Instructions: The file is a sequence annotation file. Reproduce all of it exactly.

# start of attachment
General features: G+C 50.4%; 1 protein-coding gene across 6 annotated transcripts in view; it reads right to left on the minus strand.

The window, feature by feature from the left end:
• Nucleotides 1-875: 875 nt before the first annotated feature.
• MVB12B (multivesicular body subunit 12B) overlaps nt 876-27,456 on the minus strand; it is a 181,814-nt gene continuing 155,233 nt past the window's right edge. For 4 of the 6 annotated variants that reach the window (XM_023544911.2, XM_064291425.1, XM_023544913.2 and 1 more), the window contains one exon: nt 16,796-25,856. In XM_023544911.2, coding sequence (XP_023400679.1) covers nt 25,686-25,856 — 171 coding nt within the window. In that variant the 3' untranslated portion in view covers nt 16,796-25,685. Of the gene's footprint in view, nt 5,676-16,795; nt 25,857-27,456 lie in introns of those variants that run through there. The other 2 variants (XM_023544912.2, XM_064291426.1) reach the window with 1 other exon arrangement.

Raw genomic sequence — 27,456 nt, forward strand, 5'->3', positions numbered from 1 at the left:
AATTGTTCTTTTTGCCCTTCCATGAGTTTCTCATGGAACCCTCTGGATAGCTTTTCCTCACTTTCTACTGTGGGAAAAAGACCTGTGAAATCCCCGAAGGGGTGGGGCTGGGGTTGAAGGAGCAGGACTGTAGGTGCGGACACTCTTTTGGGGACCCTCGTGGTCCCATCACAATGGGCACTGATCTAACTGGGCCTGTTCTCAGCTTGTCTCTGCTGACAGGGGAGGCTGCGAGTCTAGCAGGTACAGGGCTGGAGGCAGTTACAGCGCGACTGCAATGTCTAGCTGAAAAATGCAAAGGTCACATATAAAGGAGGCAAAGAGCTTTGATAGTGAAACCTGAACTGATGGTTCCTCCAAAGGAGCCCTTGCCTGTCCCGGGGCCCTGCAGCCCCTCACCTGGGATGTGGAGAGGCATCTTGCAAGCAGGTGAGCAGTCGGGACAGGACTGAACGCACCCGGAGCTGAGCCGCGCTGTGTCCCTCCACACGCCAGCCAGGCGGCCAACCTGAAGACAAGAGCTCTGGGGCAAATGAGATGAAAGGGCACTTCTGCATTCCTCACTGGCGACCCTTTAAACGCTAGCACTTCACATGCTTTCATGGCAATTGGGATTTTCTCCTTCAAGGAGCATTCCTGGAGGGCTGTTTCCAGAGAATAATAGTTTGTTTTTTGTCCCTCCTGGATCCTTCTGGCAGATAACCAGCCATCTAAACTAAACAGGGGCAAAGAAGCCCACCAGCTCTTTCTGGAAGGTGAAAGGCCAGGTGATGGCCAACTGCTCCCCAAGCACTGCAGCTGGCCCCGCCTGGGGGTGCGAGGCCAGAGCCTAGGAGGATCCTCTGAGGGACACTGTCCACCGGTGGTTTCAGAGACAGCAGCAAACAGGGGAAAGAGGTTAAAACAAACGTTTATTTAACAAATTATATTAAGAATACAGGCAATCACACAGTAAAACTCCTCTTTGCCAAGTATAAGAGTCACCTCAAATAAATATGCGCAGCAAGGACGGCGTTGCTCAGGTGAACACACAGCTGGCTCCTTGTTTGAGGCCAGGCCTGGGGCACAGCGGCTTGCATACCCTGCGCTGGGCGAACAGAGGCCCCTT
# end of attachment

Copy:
General features: G+C 50.4%; 1 protein-coding gene across 6 annotated transcripts in view; it reads right to left on the minus strand.

The window, feature by feature from the left end:
• Nucleotides 1-875: 875 nt before the first annotated feature.
• MVB12B (multivesicular body subunit 12B) overlaps nt 876-27,456 on the minus strand; it is a 181,814-nt gene continuing 155,233 nt past the window's right edge. For 4 of the 6 annotated variants that reach the window (XM_023544911.2, XM_064291425.1, XM_023544913.2 and 1 more), the window contains one exon: nt 16,796-25,856. In XM_023544911.2, coding sequence (XP_023400679.1) covers nt 25,686-25,856 — 171 coding nt within the window. In that variant the 3' untranslated portion in view covers nt 16,796-25,685. Of the gene's footprint in view, nt 5,676-16,795; nt 25,857-27,456 lie in introns of those variants that run through there. The other 2 variants (XM_023544912.2, XM_064291426.1) reach the window with 1 other exon arrangement.

Raw genomic sequence — 27,456 nt, forward strand, 5'->3', positions numbered from 1 at the left:
AATTGTTCTTTTTGCCCTTCCATGAGTTTCTCATGGAACCCTCTGGATAGCTTTTCCTCACTTTCTACTGTGGGAAAAAGACCTGTGAAATCCCCGAAGGGGTGGGGCTGGGGTTGAAGGAGCAGGACTGTAGGTGCGGACACTCTTTTGGGGACCCTCGTGGTCCCATCACAATGGGCACTGATCTAACTGGGCCTGTTCTCAGCTTGTCTCTGCTGACAGGGGAGGCTGCGAGTCTAGCAGGTACAGGGCTGGAGGCAGTTACAGCGCGACTGCAATGTCTAGCTGAAAAATGCAAAGGTCACATATAAAGGAGGCAAAGAGCTTTGATAGTGAAACCTGAACTGATGGTTCCTCCAAAGGAGCCCTTGCCTGTCCCGGGGCCCTGCAGCCCCTCACCTGGGATGTGGAGAGGCATCTTGCAAGCAGGTGAGCAGTCGGGACAGGACTGAACGCACCCGGAGCTGAGCCGCGCTGTGTCCCTCCACACGCCAGCCAGGCGGCCAACCTGAAGACAAGAGCTCTGGGGCAAATGAGATGAAAGGGCACTTCTGCATTCCTCACTGGCGACCCTTTAAACGCTAGCACTTCACATGCTTTCATGGCAATTGGGATTTTCTCCTTCAAGGAGCATTCCTGGAGGGCTGTTTCCAGAGAATAATAGTTTGTTTTTTGTCCCTCCTGGATCCTTCTGGCAGATAACCAGCCATCTAAACTAAACAGGGGCAAAGAAGCCCACCAGCTCTTTCTGGAAGGTGAAAGGCCAGGTGATGGCCAACTGCTCCCCAAGCACTGCAGCTGGCCCCGCCTGGGGGTGCGAGGCCAGAGCCTAGGAGGATCCTCTGAGGGACACTGTCCACCGGTGGTTTCAGAGACAGCAGCAAACAGGGGAAAGAGGTTAAAACAAACGTTTATTTAACAAATTATATTAAGAATACAGGCAATCACACAGTAAAACTCCTCTTTGCCAAGTATAAGAGTCACCTCAAATAAATATGCGCAGCAAGGACGGCGTTGCTCAGGTGAACACACAGCTGGCTCCTTGTTTGAGGCCAGGCCTGGGGCACAGCGGCTTGCATACCCTGCGCTGGGCGAACAGAGGCCCCTT